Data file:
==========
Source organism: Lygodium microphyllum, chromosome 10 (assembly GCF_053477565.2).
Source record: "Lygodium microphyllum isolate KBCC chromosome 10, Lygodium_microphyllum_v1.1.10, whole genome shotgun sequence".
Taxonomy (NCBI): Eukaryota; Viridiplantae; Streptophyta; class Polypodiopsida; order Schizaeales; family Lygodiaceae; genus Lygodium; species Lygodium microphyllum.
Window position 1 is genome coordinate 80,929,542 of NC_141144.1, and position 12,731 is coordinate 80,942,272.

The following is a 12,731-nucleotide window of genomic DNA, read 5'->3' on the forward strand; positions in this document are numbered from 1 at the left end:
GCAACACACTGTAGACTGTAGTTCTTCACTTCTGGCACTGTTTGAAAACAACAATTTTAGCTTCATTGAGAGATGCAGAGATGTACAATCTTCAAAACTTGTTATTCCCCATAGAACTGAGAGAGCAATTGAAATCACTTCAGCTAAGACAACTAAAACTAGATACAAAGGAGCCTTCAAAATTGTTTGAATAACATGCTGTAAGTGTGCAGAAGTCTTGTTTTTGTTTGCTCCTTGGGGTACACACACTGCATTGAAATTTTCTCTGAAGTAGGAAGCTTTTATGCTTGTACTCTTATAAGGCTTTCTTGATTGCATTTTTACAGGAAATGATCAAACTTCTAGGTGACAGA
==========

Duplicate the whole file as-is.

Source organism: Lygodium microphyllum, chromosome 10 (assembly GCF_053477565.2).
Source record: "Lygodium microphyllum isolate KBCC chromosome 10, Lygodium_microphyllum_v1.1.10, whole genome shotgun sequence".
Taxonomy (NCBI): Eukaryota; Viridiplantae; Streptophyta; class Polypodiopsida; order Schizaeales; family Lygodiaceae; genus Lygodium; species Lygodium microphyllum.
Window position 1 is genome coordinate 80,929,542 of NC_141144.1, and position 12,731 is coordinate 80,942,272.

The following is a 12,731-nucleotide window of genomic DNA, read 5'->3' on the forward strand; positions in this document are numbered from 1 at the left end:
GCAACACACTGTAGACTGTAGTTCTTCACTTCTGGCACTGTTTGAAAACAACAATTTTAGCTTCATTGAGAGATGCAGAGATGTACAATCTTCAAAACTTGTTATTCCCCATAGAACTGAGAGAGCAATTGAAATCACTTCAGCTAAGACAACTAAAACTAGATACAAAGGAGCCTTCAAAATTGTTTGAATAACATGCTGTAAGTGTGCAGAAGTCTTGTTTTTGTTTGCTCCTTGGGGTACACACACTGCATTGAAATTTTCTCTGAAGTAGGAAGCTTTTATGCTTGTACTCTTATAAGGCTTTCTTGATTGCATTTTTACAGGAAATGATCAAACTTCTAGGTGACAGA